1.3. Constraints

The following constraints apply when using PopTorch:

  • All tensor data types and shapes must be constant for the entire dataset.

  • As PopTorch compiles to a static graph, it cannot handle control flow variations within the model. This means that the inputs passed at run-time cannot vary the control flow of the model or the shapes or sizes of results. If this is attempted, the graph will be frozen to whichever control flow path was activated as a result of the first inputs given to the wrapped model.

  • Not all PyTorch operations are implemented within the PopTorch compiler. See Section 6, IPU supported operations for a list of operators that are supported on the IPU. Please also report any unsupported operators to support@graphcore.ai so that these ops may be incorporated into a future release.

  • Whilst any argument type can be used in the forward method, only tensor arguments may change between model invocations, as other types will be statically compiled inside the executable.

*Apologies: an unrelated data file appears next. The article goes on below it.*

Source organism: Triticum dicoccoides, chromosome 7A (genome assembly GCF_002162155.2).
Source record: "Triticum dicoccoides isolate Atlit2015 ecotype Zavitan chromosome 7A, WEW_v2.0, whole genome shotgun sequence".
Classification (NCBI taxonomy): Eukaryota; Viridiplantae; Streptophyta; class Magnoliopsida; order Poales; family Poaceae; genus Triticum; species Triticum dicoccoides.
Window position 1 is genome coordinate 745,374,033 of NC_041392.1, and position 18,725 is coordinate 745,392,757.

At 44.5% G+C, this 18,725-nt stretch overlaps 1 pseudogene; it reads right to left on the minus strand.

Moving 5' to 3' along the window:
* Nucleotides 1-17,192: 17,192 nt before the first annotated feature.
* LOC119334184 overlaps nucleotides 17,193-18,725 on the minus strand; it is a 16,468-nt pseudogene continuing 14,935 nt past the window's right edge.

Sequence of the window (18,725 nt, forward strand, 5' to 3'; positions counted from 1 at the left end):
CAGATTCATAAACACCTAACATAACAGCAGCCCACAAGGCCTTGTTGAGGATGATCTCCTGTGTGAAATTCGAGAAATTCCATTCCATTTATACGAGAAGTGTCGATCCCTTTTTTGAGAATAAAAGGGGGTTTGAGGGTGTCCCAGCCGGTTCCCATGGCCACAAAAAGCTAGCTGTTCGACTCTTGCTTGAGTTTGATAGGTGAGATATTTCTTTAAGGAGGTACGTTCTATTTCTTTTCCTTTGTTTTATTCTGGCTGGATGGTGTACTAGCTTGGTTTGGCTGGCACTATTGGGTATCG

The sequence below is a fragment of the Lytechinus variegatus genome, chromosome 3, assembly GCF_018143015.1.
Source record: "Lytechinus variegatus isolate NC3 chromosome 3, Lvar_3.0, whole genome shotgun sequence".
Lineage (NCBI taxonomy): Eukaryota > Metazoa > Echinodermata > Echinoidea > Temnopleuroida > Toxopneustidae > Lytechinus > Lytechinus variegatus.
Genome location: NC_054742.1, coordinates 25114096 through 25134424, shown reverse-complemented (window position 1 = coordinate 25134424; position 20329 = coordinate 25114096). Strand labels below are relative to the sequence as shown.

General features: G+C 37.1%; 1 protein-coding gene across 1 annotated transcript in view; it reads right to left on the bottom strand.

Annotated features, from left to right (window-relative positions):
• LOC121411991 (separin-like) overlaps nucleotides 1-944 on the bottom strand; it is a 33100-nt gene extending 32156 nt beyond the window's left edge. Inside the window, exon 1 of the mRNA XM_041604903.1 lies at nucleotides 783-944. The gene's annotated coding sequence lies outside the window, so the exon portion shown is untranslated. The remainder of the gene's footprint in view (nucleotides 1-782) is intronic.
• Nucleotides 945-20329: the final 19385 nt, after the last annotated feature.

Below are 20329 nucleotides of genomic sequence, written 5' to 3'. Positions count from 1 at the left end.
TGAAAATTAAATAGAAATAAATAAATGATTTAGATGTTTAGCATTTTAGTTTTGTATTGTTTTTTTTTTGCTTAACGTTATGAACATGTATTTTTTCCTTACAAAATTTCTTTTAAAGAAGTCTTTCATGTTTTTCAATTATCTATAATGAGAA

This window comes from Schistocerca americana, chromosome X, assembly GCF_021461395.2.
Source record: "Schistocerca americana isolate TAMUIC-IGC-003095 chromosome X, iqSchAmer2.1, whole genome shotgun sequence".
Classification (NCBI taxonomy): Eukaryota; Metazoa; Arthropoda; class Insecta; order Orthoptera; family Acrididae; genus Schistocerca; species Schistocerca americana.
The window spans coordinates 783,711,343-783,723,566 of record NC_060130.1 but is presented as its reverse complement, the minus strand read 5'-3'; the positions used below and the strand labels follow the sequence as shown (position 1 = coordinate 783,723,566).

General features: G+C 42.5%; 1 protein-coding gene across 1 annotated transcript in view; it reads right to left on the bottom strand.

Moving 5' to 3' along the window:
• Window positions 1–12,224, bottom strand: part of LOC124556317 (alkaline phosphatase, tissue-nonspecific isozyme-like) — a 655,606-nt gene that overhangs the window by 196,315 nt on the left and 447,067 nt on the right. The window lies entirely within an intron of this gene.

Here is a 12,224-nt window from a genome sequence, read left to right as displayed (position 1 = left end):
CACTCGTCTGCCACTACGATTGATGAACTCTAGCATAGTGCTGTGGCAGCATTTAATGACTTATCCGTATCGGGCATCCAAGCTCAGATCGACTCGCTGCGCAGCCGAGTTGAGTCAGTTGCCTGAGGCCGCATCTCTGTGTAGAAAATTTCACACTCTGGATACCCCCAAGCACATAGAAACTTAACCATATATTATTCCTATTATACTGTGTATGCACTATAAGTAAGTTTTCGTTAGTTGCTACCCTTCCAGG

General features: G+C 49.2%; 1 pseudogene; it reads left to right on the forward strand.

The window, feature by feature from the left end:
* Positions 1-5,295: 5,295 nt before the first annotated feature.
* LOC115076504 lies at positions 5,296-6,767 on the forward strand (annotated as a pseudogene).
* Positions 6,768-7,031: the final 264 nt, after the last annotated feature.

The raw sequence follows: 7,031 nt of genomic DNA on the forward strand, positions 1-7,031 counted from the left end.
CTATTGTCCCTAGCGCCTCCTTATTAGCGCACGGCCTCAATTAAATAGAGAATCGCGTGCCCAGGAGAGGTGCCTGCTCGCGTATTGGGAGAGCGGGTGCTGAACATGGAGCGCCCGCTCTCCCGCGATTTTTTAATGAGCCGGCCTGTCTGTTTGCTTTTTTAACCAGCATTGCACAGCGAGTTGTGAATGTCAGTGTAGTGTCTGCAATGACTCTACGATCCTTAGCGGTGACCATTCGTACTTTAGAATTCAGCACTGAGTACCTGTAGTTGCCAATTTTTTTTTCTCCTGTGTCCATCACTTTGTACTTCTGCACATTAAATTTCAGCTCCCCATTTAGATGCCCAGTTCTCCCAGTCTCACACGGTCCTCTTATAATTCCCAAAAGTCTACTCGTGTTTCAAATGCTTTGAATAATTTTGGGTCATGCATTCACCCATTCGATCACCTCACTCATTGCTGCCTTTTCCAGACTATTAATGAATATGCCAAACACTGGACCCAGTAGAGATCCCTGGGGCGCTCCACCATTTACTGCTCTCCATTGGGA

1.4. Other resources

Switching from GPUs to IPUs for Machine Learning Models provides a high-level overview of the programming changes required when switching from GPUs to IPUs and Memory and Performance Optimisation on the IPU presents guidelines to help you develop high-performance machine learning models running on the IPU.

The Graphcore Examples GitHub repository contains PopTorch applications, feature examples, tutorials and simple applications. Further developer resources can be found on Graphcore’s developer portal.